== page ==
MolecuLight technology makes the invisible enemy of wound care, visible to clinicians across the world.
LONDON–(BUSINESS WIRE)–Smith & Nephew (LSE: SN, NYSE: SNN), the global medical technology business, today announces the European launch of MolecuLight i:XTM, the easy to use, handheld imaging device that instantly measures wound surface area and visualises the presence and distribution of potentially harmful bacteria in wounds.2,3 Currently wound assessments are made with the naked eye which can lack the accuracy required to most effectively guide clinical decision making.4 Using fluorescence, MolecuLight i:X quickly, safely, and easily visualises potentially harmful bacteria1,2,3 in wounds which may otherwise lack signs or symptoms of infection. It enhances a clinician’s ability to choose the right therapy, at the right time for their patient1,2 and can help to guide wound sampling and debridement,1,5,6 monitor wound progression,2,3 improve patient engagement4,5 and simplify wound documentation.1 (more…)
FTSE 100 medical products firm Smith & Nephew has launched a digital scanner that enables nurses to make an on-the-spot diagnosis as to whether a wound is infected. The handheld device, called MolecuLight, instantly determines whether harmful bacteria are present in a wound. Currently nurses have to send a swab off to a lab for analysis, causing delay in treatment. In clinical trials Smith & Nephew found using the scanner led to 54pc more accurate diagnoses and wounds healing up to nine times faster.
Smith & Nephew hopes sales of the device will boost its wound care division, which accounts for around a quarter of its $4.7bn (£3.5bn) annual revenues. The firm came under pressure last month to improve performance after it emerged activist investor Elliott Advisors had built up a stake and was pushing for the company to be broken up. Read More
WELLINGTON, NZ — SceneDoc, public safety’s trusted data collection platform, announces today a partnership with New Zealand Police to undertake a Proof of Concept (PoC) leveraging their commerical-off-the-shelf (COTS) eNotes application. “NZ Police are exploring how we can use our current Police-issued iPhones to allow officers to collect and share their notes digitally,” says Superintendent Rob Cochrane, Director of Mobility and Innovation. The Proof of Concept will run for a six-week period with a focus on learning and understanding what Police need from a notes application. The findings will inform future decisions for a digital notebook capability in an operational environment. Read More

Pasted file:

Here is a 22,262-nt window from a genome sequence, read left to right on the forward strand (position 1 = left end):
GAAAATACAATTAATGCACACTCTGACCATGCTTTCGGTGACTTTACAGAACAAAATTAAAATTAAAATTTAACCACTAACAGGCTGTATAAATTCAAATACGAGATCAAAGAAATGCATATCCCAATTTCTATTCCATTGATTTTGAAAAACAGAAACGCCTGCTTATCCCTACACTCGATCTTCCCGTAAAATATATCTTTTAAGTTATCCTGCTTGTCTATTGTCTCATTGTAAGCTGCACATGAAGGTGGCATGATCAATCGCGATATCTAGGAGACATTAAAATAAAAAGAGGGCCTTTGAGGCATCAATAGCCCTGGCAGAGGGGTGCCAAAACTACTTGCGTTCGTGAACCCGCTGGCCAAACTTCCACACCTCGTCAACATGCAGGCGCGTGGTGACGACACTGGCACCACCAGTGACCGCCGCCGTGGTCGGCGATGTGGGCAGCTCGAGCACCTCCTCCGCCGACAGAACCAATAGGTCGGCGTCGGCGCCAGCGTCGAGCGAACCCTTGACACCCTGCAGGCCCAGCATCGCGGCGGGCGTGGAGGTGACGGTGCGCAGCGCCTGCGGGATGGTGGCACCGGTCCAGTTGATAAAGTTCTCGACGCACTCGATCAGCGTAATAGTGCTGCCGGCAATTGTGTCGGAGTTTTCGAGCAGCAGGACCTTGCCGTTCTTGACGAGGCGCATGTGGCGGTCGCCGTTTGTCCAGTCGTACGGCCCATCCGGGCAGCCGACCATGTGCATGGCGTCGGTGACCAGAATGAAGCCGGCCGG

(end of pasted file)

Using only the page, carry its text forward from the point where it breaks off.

Prostate cancer is the second-leading cause of male cancer-related death in the U.S. with approximately 1 in 7 men being diagnosed with prostate cancer during their lifetime[i]. Detection and diagnosis of this significant disease presents a major clinical challenge because the current standard-of-care imaging method, conventional transrectal ultrasound, cannot reliably distinguish cancerous from non-cancerous prostate tissue. Therefore, prostate biopsies for definitively diagnosing cancer are currently delivered in a systematic but “blind” pattern. Other imaging methods, such as MRI, have been investigated for guiding biopsies, but MRI involves complicated procedures, is costly, is poorly tolerated by most patients, and demonstrates significant variability among clinical sites and practitioners. Read More
For the millions of people who are legally blind, navigation is a routine challenge. Though support canes and guide dogs can help, they cannot mimic actual vision. eSight 3 can. Think of it as the world’s most powerful pair of glasses: once users put on eSight, it records high definition video and uses magnification, contrast and proprietary algorithms to enhance that imagery into something the legally blind can see—enabling them to partake in a variety of activities, including sports, that would otherwise be off-limits. At $9,995, the device, which launched in February, is not accessible to everyone (though the company does help connect would-be buyers with funding sources, including grants). But it is cheaper than the company’s earlier iterations, as well as faster, lighter and equipped with better zoom capabilities. To date, the company estimates it has been used by more than 1,000 patients. —Alexandra Sifferlin Read More
Samsung public safety solutions address the technology limitations that law enforcement, fire and EMS agencies face daily, incorporating the seamless integration of ubiquitous data access, defense-grade security and intuitive mobile technology that your people need to be agile and stay safe. Read More
Rob Sandler never thought that his marketing job at Exact Imaging would one day save his life. Read more at MaRS Blog